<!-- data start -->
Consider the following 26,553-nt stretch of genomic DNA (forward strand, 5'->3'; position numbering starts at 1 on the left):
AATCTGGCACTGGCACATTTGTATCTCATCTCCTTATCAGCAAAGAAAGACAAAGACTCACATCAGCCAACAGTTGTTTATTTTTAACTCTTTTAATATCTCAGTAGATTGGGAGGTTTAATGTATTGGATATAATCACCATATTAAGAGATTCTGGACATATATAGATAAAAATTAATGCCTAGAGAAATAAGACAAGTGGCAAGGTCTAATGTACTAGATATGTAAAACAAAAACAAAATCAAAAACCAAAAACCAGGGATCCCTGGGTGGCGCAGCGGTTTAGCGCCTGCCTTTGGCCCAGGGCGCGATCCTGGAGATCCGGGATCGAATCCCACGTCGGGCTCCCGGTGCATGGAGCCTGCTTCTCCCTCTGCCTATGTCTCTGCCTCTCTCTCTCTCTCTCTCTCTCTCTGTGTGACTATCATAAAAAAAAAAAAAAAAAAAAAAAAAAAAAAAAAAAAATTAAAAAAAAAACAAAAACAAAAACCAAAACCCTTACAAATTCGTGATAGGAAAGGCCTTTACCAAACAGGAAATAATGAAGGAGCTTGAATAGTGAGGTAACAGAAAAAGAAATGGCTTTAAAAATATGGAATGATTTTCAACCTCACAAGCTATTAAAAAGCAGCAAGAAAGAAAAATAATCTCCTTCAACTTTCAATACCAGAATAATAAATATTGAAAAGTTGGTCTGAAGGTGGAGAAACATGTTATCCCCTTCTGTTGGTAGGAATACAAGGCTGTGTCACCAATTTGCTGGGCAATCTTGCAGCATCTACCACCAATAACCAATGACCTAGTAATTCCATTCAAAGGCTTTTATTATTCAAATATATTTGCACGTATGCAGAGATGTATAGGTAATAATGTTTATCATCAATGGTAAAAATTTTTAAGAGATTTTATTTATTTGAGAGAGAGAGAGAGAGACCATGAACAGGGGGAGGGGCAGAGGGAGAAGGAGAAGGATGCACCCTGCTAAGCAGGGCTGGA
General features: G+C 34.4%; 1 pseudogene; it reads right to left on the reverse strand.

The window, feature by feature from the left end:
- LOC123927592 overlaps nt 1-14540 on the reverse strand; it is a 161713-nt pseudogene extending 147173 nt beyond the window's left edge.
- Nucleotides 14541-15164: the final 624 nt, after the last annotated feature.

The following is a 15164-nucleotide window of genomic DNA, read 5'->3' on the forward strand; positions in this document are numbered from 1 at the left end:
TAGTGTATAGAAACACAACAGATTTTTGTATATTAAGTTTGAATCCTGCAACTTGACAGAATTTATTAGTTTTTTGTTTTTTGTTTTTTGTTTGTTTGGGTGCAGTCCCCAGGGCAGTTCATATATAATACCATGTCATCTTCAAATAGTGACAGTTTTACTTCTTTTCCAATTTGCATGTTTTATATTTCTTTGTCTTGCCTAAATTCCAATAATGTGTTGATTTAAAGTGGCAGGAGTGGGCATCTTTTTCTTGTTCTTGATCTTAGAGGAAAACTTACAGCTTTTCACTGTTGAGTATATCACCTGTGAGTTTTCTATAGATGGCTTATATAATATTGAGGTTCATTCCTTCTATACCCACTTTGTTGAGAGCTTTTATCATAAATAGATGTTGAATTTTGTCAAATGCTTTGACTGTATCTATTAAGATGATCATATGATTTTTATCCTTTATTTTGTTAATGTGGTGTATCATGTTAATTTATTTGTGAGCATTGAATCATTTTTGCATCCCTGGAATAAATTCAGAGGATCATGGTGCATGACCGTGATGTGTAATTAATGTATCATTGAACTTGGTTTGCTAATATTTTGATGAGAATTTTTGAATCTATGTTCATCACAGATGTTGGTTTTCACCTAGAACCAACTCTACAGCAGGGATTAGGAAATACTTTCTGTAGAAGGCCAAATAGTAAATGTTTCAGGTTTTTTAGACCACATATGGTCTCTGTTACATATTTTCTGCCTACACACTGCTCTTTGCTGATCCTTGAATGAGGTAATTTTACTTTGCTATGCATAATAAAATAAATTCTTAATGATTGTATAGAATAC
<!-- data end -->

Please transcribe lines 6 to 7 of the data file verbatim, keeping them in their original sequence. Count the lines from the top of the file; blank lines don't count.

- Nucleotides 14541-15164: the final 624 nt, after the last annotated feature.

The following is a 15164-nucleotide window of genomic DNA, read 5'->3' on the forward strand; positions in this document are numbered from 1 at the left end: